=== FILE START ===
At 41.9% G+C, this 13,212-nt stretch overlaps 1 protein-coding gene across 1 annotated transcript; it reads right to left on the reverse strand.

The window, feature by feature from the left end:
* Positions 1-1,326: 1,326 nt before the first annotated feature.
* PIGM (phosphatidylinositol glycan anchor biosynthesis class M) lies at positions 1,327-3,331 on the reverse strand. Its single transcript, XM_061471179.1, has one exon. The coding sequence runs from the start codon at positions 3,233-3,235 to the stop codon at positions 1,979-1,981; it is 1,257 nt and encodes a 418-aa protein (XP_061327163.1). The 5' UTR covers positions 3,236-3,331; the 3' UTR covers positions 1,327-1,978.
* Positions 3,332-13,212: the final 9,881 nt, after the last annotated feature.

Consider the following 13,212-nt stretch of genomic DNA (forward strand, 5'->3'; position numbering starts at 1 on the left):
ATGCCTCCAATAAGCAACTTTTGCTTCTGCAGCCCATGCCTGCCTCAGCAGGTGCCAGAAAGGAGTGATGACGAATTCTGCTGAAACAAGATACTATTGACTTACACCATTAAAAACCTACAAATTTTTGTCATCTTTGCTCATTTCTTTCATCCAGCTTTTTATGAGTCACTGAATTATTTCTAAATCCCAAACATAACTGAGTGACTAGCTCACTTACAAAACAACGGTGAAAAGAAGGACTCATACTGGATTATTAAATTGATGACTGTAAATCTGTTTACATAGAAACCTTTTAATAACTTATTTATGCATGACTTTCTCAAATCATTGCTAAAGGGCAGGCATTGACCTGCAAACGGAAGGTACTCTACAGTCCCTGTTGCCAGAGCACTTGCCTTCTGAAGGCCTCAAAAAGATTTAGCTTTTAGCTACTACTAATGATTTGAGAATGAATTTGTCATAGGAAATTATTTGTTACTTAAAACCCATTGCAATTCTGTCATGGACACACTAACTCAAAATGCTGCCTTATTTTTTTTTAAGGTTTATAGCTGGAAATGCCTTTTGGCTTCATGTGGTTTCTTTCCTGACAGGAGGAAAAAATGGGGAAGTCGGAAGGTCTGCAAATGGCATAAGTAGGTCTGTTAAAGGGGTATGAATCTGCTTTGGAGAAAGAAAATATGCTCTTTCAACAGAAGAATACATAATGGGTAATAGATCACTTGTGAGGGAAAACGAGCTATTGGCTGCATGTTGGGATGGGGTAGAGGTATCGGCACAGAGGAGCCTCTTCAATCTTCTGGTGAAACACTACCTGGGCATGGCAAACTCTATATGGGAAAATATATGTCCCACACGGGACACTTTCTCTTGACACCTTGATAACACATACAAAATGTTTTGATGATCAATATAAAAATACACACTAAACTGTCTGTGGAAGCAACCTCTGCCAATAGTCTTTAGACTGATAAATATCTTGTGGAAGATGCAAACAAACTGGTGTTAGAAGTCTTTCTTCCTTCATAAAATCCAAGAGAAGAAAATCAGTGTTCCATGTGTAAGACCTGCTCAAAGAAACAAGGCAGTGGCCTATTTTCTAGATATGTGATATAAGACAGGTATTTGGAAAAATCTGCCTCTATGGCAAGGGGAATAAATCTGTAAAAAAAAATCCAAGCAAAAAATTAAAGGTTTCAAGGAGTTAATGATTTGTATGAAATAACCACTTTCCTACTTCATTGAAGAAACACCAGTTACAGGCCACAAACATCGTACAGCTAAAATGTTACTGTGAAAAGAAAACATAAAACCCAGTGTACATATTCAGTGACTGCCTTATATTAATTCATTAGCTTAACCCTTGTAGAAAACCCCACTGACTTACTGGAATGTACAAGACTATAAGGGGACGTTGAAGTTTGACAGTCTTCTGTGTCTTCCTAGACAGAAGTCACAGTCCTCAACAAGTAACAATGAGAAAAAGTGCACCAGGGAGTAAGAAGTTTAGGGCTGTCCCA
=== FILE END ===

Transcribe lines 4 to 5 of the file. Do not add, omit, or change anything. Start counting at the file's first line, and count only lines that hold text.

* PIGM (phosphatidylinositol glycan anchor biosynthesis class M) lies at positions 1,327-3,331 on the reverse strand. Its single transcript, XM_061471179.1, has one exon. The coding sequence runs from the start codon at positions 3,233-3,235 to the stop codon at positions 1,979-1,981; it is 1,257 nt and encodes a 418-aa protein (XP_061327163.1). The 5' UTR covers positions 3,236-3,331; the 3' UTR covers positions 1,327-1,978.
* Positions 3,332-13,212: the final 9,881 nt, after the last annotated feature.